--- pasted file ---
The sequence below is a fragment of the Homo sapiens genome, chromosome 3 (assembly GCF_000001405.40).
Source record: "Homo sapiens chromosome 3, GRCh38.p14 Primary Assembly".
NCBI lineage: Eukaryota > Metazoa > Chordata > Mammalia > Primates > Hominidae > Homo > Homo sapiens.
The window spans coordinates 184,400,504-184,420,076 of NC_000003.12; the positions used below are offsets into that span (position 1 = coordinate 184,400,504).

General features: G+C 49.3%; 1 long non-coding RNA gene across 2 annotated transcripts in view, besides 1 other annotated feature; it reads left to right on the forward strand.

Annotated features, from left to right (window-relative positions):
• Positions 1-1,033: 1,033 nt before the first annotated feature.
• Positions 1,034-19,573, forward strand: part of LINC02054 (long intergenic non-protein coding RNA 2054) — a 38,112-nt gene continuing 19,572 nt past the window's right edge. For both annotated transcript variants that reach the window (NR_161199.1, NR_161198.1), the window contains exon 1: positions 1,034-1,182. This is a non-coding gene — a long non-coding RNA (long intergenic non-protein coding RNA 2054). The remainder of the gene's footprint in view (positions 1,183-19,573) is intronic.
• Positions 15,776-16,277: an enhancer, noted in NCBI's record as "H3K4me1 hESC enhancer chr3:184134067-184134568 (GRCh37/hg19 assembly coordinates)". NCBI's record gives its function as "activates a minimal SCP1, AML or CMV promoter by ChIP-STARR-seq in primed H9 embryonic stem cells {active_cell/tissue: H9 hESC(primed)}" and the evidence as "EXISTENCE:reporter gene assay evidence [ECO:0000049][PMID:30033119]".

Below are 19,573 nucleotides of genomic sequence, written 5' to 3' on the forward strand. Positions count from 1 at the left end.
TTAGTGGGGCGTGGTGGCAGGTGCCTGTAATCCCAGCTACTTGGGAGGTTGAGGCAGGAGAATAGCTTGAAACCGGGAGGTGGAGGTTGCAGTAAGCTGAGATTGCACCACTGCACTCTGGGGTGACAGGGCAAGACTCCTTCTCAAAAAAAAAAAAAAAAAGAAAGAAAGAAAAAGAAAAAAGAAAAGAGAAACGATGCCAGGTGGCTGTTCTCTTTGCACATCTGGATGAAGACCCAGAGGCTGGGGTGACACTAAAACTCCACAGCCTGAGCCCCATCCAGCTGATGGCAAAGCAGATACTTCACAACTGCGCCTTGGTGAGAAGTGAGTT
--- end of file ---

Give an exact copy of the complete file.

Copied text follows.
The sequence below is a fragment of the Homo sapiens genome, chromosome 3 (assembly GCF_000001405.40).
Source record: "Homo sapiens chromosome 3, GRCh38.p14 Primary Assembly".
NCBI lineage: Eukaryota > Metazoa > Chordata > Mammalia > Primates > Hominidae > Homo > Homo sapiens.
The window spans coordinates 184,400,504-184,420,076 of NC_000003.12; the positions used below are offsets into that span (position 1 = coordinate 184,400,504).

General features: G+C 49.3%; 1 long non-coding RNA gene across 2 annotated transcripts in view, besides 1 other annotated feature; it reads left to right on the forward strand.

Annotated features, from left to right (window-relative positions):
• Positions 1-1,033: 1,033 nt before the first annotated feature.
• Positions 1,034-19,573, forward strand: part of LINC02054 (long intergenic non-protein coding RNA 2054) — a 38,112-nt gene continuing 19,572 nt past the window's right edge. For both annotated transcript variants that reach the window (NR_161199.1, NR_161198.1), the window contains exon 1: positions 1,034-1,182. This is a non-coding gene — a long non-coding RNA (long intergenic non-protein coding RNA 2054). The remainder of the gene's footprint in view (positions 1,183-19,573) is intronic.
• Positions 15,776-16,277: an enhancer, noted in NCBI's record as "H3K4me1 hESC enhancer chr3:184134067-184134568 (GRCh37/hg19 assembly coordinates)". NCBI's record gives its function as "activates a minimal SCP1, AML or CMV promoter by ChIP-STARR-seq in primed H9 embryonic stem cells {active_cell/tissue: H9 hESC(primed)}" and the evidence as "EXISTENCE:reporter gene assay evidence [ECO:0000049][PMID:30033119]".

Below are 19,573 nucleotides of genomic sequence, written 5' to 3' on the forward strand. Positions count from 1 at the left end.
TTAGTGGGGCGTGGTGGCAGGTGCCTGTAATCCCAGCTACTTGGGAGGTTGAGGCAGGAGAATAGCTTGAAACCGGGAGGTGGAGGTTGCAGTAAGCTGAGATTGCACCACTGCACTCTGGGGTGACAGGGCAAGACTCCTTCTCAAAAAAAAAAAAAAAAAGAAAGAAAGAAAAAGAAAAAAGAAAAGAGAAACGATGCCAGGTGGCTGTTCTCTTTGCACATCTGGATGAAGACCCAGAGGCTGGGGTGACACTAAAACTCCACAGCCTGAGCCCCATCCAGCTGATGGCAAAGCAGATACTTCACAACTGCGCCTTGGTGAGAAGTGAGTT